Thursday, June 1Welcome

A NASCAR Viewer’s Guide to Phoenix Raceway

Ross Chastain gave a great physics class at Martinsville. Here’s how he passed his five cars in the final half-lap of the race.

Requires rotational force to rotate

Imagine swinging a tennis ball tied to a string overhead. Since there is a string, the ball moves in a circle.

That string provides the force that spins the ball. This rotational force is always towards the center of rotation. Physicists call it “centripetal force”, but I think “rotational force” is more easily understood.

A turn on a racetrack utilizes exactly the same physics, but without strings.

And those 3,675-pound cars require far more turning power than a tennis ball.

The amount of force required to rotate is proportional to the spinning mass multiplied by the velocity times the velocity divided by the turning radius.

Physics tells us:

  • Faster rotation requires more rotational force.
  • To make tight turns (like Martinsville) you need more turning power.
  • A heavier car needs more turning power.

Let’s calculate the force normally required in Martinsville. The speed of the pole was 96.078 mph, but the speed of each car varied throughout the lap.

  • During practice, the car reached 114-119 mph on the straight.
  • Drivers entered the turns at 75 to 85 mph, depending on the age of the driver and tires.
  • Most drivers slowed to about 60 mph before accelerating again to exit the turn.

Suppose a driver drives a 202-foot radius turn in Martinsville at an average speed of 80 mph. This requires 7,775 pounds of rotational force.

Four tires have to produce all of the nearly four tons of rotational force.

Sir Isaac Newton discovered that force equals mass times acceleration. Chastain is 5 feet 9 inches. I estimate his weight to be about 160 pounds, which brings the total car and driver weight to 3,675 pounds for him.

Dividing the force by the mass, the acceleration of a car spinning at 80 miles per hour in Martinsville is typically about 2.1 G’s. where G is the earth’s gravitational acceleration.

A head that weighs about 10 pounds feels like it weighs 20 pounds when subjected to 2G of acceleration.

Compare that to a space shuttle astronaut who experienced about 3G during takeoff.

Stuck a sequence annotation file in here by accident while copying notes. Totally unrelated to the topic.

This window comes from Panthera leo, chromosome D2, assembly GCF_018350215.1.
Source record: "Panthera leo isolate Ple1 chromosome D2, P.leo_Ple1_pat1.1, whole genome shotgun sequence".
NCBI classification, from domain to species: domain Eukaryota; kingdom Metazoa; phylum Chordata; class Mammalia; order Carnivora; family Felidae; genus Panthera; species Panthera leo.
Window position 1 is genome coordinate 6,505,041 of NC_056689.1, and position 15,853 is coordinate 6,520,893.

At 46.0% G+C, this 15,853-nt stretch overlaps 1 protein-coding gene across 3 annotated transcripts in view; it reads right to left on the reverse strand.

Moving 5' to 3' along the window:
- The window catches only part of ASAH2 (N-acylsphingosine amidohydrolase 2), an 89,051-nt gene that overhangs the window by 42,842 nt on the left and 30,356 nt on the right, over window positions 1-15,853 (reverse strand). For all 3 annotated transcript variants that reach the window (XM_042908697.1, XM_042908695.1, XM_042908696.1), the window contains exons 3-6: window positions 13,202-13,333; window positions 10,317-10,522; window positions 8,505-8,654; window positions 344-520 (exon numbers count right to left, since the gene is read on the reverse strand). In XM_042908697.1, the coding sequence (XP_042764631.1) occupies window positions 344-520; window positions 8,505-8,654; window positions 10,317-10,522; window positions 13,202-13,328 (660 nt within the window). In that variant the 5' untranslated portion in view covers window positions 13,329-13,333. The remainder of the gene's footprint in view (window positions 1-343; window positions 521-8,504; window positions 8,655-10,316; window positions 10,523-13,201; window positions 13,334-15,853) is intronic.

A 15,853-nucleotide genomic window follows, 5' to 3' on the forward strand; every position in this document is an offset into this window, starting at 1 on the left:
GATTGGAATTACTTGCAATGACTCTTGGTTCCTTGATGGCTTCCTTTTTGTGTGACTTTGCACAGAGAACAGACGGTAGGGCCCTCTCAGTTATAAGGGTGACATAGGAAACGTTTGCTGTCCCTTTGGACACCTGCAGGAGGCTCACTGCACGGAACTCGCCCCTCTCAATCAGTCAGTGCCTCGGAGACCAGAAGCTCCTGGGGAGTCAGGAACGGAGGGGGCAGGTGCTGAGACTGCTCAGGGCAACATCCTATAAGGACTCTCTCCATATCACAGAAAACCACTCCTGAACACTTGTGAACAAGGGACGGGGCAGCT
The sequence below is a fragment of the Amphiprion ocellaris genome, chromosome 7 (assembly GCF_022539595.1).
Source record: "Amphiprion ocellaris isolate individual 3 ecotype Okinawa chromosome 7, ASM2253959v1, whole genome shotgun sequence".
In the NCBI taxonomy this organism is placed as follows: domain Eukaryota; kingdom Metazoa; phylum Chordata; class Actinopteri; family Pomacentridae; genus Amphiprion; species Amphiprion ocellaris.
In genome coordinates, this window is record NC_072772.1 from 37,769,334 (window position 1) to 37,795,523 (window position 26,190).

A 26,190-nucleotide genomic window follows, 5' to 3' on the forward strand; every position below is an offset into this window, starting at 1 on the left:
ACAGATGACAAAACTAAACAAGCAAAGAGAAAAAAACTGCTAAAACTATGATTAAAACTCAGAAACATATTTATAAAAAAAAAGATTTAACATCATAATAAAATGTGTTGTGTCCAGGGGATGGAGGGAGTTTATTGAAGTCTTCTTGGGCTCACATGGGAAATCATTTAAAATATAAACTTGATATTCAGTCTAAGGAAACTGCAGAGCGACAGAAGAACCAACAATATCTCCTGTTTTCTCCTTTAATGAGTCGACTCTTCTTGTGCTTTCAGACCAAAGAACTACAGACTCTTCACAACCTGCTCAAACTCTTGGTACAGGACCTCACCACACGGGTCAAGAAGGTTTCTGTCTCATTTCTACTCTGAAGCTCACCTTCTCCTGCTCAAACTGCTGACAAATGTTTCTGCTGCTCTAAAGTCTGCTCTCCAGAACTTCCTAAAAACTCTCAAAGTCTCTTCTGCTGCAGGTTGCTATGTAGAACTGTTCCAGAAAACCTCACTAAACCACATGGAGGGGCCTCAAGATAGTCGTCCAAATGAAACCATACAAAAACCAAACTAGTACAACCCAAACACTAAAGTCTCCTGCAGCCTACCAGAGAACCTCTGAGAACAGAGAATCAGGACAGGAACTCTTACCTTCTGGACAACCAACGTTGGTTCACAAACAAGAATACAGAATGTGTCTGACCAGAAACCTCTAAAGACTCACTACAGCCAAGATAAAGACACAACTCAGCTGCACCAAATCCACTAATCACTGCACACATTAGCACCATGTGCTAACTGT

Ross Chastain’s turning model

On the final lap, Chastain had to overtake two cars. However, none of the cars he needed to pass were close enough for him to catch up.

Chastain floored it heading into Turn 3. Instead of relying solely on the tires for turning power, Chastain used the walls to help turn. This gave him enough rotational power to spin faster.

On lap 499 Chastain’s lap time was 20.758 seconds. The 500th lap time was 18.845 seconds. As my colleague Dustin Long pointed out, this is the fastest lap for a stock car at Martinsville Speedway.

Chastain ran the first half normally. About halfway through the 499th lap he was 10.379 seconds.

This meant he completed the second half of the lap in 8.466 seconds.he had to run average 112 mph from the midpoint of the backstretch to the start/finish line.

He didn’t run 112 mph the whole time. Let’s assume he entered the turn at his 122 mph. This puts him 37-47 mph faster than anyone else. Rotational force he is 18,079 pounds and acceleration is almost 5G.

Isn’t 5G dangerous?

Humans can tolerate 5G for a short time. A 10 lb head feels like he is 50 lbs at 5 G acceleration. But that’s not the main issue.

The human body is optimized for the 1 G acceleration provided by the mass of the Earth. When your body accelerates faster, it has to work harder to keep the blood circulating.Without adequate blood flow, your organs can’t get enough oxygen.

A warning sign of too much G is loss of peripheral vision and the ability to see color. When the brain senses lack of oxygen, it shuts down the least important functions first.

However, if high acceleration continues, the person accelerating will eventually lose consciousness. Fighter pilots wear pressure suits to keep circulation normal.

Much of what we know about how the human body can withstand high acceleration is thanks to Air Force Colonel John Stapp. He conducted an experiment on himself in his 1950s and endured 25G for just over a second of his, exerting a maximum force of 46.2G.

Unfortunately, his experiments permanently damaged his eyesight. But he lived another 45 years, and in 1999 he died at the age of 89.

Ross Chastain not only made it to Championship Four, but he also provided great answers to every student who asked their math and science teacher.

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